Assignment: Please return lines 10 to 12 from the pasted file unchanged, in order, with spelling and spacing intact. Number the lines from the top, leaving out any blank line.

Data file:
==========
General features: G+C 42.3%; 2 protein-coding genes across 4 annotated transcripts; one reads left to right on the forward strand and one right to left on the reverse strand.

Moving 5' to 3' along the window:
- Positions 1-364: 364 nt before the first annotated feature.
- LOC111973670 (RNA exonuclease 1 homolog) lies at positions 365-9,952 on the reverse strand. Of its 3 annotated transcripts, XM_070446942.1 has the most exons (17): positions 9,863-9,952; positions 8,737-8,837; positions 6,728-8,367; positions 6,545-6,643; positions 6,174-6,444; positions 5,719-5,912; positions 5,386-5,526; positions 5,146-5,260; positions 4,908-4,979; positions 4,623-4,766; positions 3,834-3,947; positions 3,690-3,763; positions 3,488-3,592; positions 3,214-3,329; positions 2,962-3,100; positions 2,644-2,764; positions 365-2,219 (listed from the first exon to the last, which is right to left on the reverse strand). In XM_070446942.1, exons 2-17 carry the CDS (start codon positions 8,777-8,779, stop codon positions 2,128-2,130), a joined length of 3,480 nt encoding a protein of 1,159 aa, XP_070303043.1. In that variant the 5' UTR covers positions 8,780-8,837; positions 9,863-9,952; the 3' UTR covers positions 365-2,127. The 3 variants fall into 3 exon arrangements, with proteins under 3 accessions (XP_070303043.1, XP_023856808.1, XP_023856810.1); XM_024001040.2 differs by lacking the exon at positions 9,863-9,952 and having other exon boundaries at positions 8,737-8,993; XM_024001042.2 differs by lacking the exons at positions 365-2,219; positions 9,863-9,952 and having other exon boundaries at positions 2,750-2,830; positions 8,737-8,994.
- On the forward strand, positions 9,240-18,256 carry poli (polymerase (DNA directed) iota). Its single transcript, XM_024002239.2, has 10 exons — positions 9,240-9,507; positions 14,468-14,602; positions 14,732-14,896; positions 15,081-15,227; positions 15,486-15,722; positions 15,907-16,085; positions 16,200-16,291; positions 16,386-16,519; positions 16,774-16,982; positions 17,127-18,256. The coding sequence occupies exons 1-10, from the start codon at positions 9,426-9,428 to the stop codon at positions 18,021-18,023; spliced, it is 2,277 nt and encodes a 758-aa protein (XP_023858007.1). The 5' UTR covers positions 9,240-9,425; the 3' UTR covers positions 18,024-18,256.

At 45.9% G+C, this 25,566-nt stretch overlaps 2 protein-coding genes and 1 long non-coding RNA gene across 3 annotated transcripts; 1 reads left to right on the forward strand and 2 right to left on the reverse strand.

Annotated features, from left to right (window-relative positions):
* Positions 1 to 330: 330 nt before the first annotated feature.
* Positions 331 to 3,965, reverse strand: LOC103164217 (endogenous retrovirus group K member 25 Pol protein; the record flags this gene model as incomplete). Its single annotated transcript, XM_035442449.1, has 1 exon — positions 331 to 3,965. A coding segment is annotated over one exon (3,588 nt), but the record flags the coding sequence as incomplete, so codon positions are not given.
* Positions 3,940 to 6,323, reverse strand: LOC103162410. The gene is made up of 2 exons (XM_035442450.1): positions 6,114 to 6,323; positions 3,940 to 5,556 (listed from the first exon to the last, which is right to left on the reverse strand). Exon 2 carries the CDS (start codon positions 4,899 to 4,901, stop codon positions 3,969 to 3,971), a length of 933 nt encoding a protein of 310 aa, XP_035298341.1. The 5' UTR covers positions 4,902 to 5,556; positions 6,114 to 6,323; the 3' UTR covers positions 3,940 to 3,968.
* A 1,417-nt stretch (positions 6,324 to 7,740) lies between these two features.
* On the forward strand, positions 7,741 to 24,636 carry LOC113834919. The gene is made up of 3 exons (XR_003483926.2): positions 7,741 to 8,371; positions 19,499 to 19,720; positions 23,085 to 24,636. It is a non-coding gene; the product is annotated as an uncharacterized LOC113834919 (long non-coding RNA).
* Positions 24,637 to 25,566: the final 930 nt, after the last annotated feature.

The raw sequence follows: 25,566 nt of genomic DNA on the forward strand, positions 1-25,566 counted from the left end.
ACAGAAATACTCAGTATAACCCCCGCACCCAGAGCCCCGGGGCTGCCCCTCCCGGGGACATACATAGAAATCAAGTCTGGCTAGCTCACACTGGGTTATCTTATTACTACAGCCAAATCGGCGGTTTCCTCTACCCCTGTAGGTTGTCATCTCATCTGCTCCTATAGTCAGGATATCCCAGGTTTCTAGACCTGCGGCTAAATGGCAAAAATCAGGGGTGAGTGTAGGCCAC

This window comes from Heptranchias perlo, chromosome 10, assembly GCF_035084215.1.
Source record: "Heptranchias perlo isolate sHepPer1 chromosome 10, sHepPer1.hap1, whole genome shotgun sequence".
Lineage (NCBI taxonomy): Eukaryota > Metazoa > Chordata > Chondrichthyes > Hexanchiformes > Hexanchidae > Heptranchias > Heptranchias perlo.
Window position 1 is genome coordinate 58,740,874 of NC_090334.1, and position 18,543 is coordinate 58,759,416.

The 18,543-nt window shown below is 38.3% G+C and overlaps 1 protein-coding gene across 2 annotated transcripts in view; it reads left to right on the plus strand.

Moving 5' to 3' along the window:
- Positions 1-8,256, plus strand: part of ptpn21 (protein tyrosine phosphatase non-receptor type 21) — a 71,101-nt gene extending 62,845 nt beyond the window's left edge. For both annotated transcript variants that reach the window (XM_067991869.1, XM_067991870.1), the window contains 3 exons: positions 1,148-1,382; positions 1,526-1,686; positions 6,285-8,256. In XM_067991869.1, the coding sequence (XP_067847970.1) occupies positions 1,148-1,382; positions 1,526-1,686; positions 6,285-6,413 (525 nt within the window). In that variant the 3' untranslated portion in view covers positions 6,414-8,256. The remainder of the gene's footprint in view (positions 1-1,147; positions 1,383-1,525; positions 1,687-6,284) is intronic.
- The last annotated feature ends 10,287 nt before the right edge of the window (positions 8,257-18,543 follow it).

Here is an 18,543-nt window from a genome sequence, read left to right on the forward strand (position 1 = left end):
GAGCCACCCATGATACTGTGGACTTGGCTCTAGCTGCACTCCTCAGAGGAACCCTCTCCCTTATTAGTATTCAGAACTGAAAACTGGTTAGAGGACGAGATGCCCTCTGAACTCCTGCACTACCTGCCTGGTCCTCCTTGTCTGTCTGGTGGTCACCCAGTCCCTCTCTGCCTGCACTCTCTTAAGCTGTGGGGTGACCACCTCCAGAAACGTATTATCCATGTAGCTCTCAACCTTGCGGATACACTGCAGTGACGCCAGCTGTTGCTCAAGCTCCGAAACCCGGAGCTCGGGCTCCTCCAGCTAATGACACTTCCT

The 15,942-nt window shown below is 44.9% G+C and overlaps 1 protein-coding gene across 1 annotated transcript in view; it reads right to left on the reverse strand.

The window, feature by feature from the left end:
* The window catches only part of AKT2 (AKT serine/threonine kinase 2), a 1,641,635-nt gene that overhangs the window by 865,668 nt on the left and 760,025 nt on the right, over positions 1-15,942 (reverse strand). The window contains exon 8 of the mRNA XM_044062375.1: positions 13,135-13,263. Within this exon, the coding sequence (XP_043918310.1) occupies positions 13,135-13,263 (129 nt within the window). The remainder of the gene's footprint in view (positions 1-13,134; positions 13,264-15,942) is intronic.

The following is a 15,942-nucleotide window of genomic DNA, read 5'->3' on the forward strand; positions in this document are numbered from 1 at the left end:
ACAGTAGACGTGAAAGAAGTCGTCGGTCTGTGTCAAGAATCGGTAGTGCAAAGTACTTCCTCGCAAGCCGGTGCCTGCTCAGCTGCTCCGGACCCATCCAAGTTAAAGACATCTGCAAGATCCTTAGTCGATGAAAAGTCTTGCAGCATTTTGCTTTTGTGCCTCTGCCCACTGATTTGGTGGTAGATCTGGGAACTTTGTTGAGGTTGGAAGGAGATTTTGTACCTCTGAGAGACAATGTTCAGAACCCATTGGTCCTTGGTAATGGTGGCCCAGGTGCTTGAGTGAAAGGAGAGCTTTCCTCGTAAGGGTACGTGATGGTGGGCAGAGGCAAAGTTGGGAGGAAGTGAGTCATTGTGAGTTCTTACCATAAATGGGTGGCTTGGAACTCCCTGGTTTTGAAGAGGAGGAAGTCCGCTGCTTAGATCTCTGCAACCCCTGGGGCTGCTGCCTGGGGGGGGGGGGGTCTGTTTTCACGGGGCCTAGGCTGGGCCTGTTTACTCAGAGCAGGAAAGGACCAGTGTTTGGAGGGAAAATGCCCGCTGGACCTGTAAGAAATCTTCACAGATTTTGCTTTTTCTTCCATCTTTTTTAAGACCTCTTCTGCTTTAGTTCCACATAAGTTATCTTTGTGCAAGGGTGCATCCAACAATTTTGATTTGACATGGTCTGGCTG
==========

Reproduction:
* Positions 3,940 to 6,323, reverse strand: LOC103162410. The gene is made up of 2 exons (XM_035442450.1): positions 6,114 to 6,323; positions 3,940 to 5,556 (listed from the first exon to the last, which is right to left on the reverse strand). Exon 2 carries the CDS (start codon positions 4,899 to 4,901, stop codon positions 3,969 to 3,971), a length of 933 nt encoding a protein of 310 aa, XP_035298341.1. The 5' UTR covers positions 4,902 to 5,556; positions 6,114 to 6,323; the 3' UTR covers positions 3,940 to 3,968.
* A 1,417-nt stretch (positions 6,324 to 7,740) lies between these two features.
* On the forward strand, positions 7,741 to 24,636 carry LOC113834919. The gene is made up of 3 exons (XR_003483926.2): positions 7,741 to 8,371; positions 19,499 to 19,720; positions 23,085 to 24,636. It is a non-coding gene; the product is annotated as an uncharacterized LOC113834919 (long non-coding RNA).